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Think Twice and Be Nice: Letting Little Things Go

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Think Twice and Be Nice: Letting Little Things Go

Recently I was watching a short, information-packed video posted to LinkedIn by a CEO, who was sharing his expertise on a variety of leadership topics. It was short, maybe two minutes, tops, but it was good enough that I stopped to watch it a few times before diving into the comments. I wanted to come up with a worthwhile question or consider what thoughts I might be able to share after thinking about what the content creator had to say. I know it takes effort to produce that type of content – and guts to put yourself out there – so I want to put some effort into my response when I choose to comment.

After I posted my response, which wasn’t the first comment, I went back to look at what others had said and was dismayed by what I saw. Before nearly anyone else had time to get a word in, some hawk-eyed typo expert spotted a minor error in the spelling of the video’s title and chose to let the content creator know about it in a public comment. Maybe the person who made the comment thought they were doing the content creator a favor, or maybe they just wanted to take the opportunity to show everyone else how smart they were. Whatever their motivation, it rankled me. We’re sharing ideas, people, not having our spelling corrected!

Praise in Public—Criticize in Private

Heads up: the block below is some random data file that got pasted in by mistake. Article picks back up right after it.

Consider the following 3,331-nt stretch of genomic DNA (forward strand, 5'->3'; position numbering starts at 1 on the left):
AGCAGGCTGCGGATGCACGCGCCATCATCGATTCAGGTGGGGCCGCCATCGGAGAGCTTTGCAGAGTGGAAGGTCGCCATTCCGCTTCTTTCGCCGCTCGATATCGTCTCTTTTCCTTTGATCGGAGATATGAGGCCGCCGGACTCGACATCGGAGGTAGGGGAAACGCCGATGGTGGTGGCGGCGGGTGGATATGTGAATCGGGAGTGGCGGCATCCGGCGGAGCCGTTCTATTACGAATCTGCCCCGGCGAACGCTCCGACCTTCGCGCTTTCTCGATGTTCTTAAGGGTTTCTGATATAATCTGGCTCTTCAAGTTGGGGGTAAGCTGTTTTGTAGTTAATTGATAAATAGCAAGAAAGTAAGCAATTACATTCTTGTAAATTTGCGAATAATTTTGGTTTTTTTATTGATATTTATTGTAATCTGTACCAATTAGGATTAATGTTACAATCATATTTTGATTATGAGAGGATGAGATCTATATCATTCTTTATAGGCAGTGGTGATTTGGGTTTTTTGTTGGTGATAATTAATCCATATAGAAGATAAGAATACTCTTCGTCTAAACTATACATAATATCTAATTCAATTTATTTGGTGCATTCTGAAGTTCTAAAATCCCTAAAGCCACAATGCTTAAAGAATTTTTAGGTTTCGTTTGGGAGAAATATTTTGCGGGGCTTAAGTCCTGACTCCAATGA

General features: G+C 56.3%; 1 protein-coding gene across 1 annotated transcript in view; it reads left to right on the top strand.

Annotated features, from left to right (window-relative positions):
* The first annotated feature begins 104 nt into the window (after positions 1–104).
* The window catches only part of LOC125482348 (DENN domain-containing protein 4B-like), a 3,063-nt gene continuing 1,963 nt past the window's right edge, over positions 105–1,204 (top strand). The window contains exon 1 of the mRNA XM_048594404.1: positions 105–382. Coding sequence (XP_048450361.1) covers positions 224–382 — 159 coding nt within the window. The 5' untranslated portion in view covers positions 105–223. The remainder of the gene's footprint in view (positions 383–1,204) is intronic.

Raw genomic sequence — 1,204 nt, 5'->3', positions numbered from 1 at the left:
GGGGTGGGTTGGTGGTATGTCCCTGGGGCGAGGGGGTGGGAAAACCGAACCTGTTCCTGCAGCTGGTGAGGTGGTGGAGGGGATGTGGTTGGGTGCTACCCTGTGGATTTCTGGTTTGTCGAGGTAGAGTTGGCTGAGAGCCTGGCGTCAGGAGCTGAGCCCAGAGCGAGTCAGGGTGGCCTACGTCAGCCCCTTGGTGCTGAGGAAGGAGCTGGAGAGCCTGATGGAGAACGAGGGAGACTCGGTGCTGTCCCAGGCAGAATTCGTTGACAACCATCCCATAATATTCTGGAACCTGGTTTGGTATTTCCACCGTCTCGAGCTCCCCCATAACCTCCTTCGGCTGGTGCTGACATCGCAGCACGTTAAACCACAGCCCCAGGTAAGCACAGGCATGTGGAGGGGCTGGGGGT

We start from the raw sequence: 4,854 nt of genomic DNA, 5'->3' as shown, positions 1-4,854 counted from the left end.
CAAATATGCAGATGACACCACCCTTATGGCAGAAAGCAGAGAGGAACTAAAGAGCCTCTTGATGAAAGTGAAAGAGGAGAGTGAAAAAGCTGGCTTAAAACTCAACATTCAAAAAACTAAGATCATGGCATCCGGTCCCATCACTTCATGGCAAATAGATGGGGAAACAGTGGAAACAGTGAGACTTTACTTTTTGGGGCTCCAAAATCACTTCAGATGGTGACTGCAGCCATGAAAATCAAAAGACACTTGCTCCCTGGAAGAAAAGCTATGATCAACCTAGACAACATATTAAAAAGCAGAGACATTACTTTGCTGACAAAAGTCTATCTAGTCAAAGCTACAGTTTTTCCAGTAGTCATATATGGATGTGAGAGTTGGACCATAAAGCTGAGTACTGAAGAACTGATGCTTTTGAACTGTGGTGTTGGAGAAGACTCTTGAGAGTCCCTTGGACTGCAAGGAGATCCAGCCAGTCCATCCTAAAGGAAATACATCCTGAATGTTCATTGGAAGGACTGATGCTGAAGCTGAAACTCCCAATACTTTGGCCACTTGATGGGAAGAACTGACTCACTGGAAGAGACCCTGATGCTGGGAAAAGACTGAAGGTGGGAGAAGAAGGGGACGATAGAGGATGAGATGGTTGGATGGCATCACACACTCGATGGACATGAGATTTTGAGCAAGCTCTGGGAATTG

If you’re trying to be helpful, then there’s no reason to post something like that publicly. There are plenty of content creators who might appreciate you pointing out a minor error, but not if you turn it into a public spectacle. Why not make it a private message, point out some things that you really liked about the post, and then mention the typo as the minor issue that it is? We all spell things wrong sometimes. Welcome to the internet!

While the response to a simple typo is what set me off on this chain of thought, you can apply the same concept to most elements of the content that you consume. If you like the content that you see, but you notice that the content creator made any sort of superficial error, then you can either take it in stride or let the content creator know about the mistake in a respectful (private) way.

As a general rule, if you want to be able to #JustBeNice on the internet, then you need to be willing to engage people privately when the situation calls for it. That’s true if you’re talking about an important, personal matter, but it’s just as important when you’re chatting with someone and want to offer some constructive, well-intentioned criticism.

Related: Why Self-Awareness Is Such a Valuable Skill to Develop

Do You REALLY Need to Go There?

How you respond to people ultimately comes down to your values, and what you hope to accomplish. If you want to be the smartest person in the room – and make sure everyone else knows that you think you’re the smartest person in the room – then the public, “look at me” response will seem appealing. However, think about how you would feel if the situation were reversed. Is it really that important to correct people’s grammar and spelling mistakes? Will it truly help them or is it an unnecessary distraction from the idea flow? How you respond is your choice. However, if you want to build relationships and help someone whose content you enjoyed, then stick to private constructive criticism—or just take a breath and let it go.

This first appeared on Ted Rubin

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